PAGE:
Tuesday, June 28, 2011

TX Case Demonstrates Risk of AOE/COE Denial

Because workers' compensation is a product of legislative enactment, as opposed to being tied to common law, its provisions tend to be very specific, and when the work comp statutes don't apply then the theories of common law negligence may be applicable to the detriment of the employer.

So it is in Texas, as reported this morning in WorkCompCentral News (Comp Denial Did Not Preclude Widow from Filing Negligence Suit: Top [2011-06-28]).

In Barnes v. UPS, the 1st District Court of Appeals ruled that a workers' compensation hearing officer's denial of Barnes' workers' compensation claim did not preclude Barnes' widow from filing a wrongful death suit for gross negligence.

Barnes had a heart condition that his employer was aware of. After a coronary event Barnes was placed on light duty in a warehouse that, Barnes' widow alleged, was inadequately ventilated or cooled, thereby causing or contributing to Barnes' heart attack.

The workers' compensation death claim filed by Barnes' widow was denied because Barnes' death did not meet the statutory heart attack requirements for AOE/COE.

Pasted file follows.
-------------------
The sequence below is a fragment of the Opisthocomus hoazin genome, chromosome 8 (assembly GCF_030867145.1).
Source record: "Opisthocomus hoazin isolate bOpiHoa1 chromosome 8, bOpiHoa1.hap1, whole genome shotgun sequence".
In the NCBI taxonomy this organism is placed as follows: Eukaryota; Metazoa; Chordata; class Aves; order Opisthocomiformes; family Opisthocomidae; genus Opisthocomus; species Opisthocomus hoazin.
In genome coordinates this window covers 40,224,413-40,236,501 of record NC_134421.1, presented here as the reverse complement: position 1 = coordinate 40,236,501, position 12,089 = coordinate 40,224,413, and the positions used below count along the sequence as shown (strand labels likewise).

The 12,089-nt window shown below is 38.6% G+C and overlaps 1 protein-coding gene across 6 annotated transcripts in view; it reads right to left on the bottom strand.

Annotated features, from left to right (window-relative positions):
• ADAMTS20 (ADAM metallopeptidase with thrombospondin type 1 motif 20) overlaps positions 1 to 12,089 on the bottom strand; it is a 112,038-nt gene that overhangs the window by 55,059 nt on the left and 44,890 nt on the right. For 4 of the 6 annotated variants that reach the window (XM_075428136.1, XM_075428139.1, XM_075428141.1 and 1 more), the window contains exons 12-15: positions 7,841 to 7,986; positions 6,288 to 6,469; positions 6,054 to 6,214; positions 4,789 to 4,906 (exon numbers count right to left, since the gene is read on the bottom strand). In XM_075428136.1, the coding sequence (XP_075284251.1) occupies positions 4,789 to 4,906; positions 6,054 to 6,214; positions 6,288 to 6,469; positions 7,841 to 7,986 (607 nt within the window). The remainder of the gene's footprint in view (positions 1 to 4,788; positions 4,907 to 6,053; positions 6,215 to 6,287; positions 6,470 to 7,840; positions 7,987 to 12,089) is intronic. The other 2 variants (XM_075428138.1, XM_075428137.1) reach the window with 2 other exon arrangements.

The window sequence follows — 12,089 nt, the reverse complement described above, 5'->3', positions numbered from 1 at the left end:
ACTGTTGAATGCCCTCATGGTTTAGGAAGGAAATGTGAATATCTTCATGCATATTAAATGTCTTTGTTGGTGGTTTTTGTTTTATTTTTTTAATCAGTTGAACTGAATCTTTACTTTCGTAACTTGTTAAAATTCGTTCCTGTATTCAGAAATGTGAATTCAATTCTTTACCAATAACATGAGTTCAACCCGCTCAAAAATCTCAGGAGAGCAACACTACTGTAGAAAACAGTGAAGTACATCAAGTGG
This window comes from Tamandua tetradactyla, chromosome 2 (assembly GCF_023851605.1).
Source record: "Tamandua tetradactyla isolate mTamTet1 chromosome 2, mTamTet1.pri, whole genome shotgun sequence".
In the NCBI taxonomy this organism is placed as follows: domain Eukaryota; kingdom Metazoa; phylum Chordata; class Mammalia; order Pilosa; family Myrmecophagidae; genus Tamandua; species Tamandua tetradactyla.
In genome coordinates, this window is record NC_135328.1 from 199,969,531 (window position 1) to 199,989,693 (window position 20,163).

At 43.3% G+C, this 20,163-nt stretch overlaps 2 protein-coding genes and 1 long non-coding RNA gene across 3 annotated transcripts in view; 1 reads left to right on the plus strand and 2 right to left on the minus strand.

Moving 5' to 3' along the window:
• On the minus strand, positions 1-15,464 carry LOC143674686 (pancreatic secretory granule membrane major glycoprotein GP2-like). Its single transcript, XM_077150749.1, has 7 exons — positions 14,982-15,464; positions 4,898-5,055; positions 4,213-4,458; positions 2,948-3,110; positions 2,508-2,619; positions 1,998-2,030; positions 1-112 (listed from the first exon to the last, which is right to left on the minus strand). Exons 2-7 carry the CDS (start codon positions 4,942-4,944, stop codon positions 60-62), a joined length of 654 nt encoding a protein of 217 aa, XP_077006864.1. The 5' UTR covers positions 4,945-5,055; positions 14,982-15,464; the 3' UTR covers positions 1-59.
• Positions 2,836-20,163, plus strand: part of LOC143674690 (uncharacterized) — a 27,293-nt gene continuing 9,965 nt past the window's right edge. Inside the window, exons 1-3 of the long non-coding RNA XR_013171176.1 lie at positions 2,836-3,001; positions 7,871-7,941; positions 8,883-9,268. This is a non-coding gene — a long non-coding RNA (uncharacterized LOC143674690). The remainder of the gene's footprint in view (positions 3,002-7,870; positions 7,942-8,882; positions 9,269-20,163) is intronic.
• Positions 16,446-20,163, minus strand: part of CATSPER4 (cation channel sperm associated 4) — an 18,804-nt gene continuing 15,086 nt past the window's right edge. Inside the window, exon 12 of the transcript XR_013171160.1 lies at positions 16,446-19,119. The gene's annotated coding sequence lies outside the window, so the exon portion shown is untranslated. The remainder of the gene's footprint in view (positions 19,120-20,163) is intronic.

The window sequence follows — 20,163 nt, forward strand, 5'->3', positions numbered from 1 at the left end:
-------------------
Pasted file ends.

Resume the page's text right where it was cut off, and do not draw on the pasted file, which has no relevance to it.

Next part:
In upholding the wrongful death civil case against the employer's summary judgment on res judicata and collateral estoppel grounds, the 1st DCA noted that there are different legal and factual standards in the workers' compensation forum versus the civil forum.

While the facts of this case are unique, the important lesson to learn is that, in business as in life, there is balance. 

Many current attacks on state workers' compensation systems seek to limit liability or restrict access to benefits by narrowly defining the grounds for compensability.

The risk in doing so is to create civil liability.

Workers' compensation is nothing more than a risk management tool - the employer's risk of civil liability is managed by providing coverage regardless of fault, and the employee's risk of financial destitution is managed by receipt of some financial assistance and medical coverage.

Risk management fails when neither goal is achieved.

So I ask those who pay the premium and seek "reform" to trim their bills, is it better to deny and risk civil liability, or provide coverage and spread the risk of civil expense and judgment to a defined benefit plan (i.e. workers' compensation)?

In the ongoing debate of state workers' compensation reforms, these questions should always be in the foreground through out the legislative debate process.

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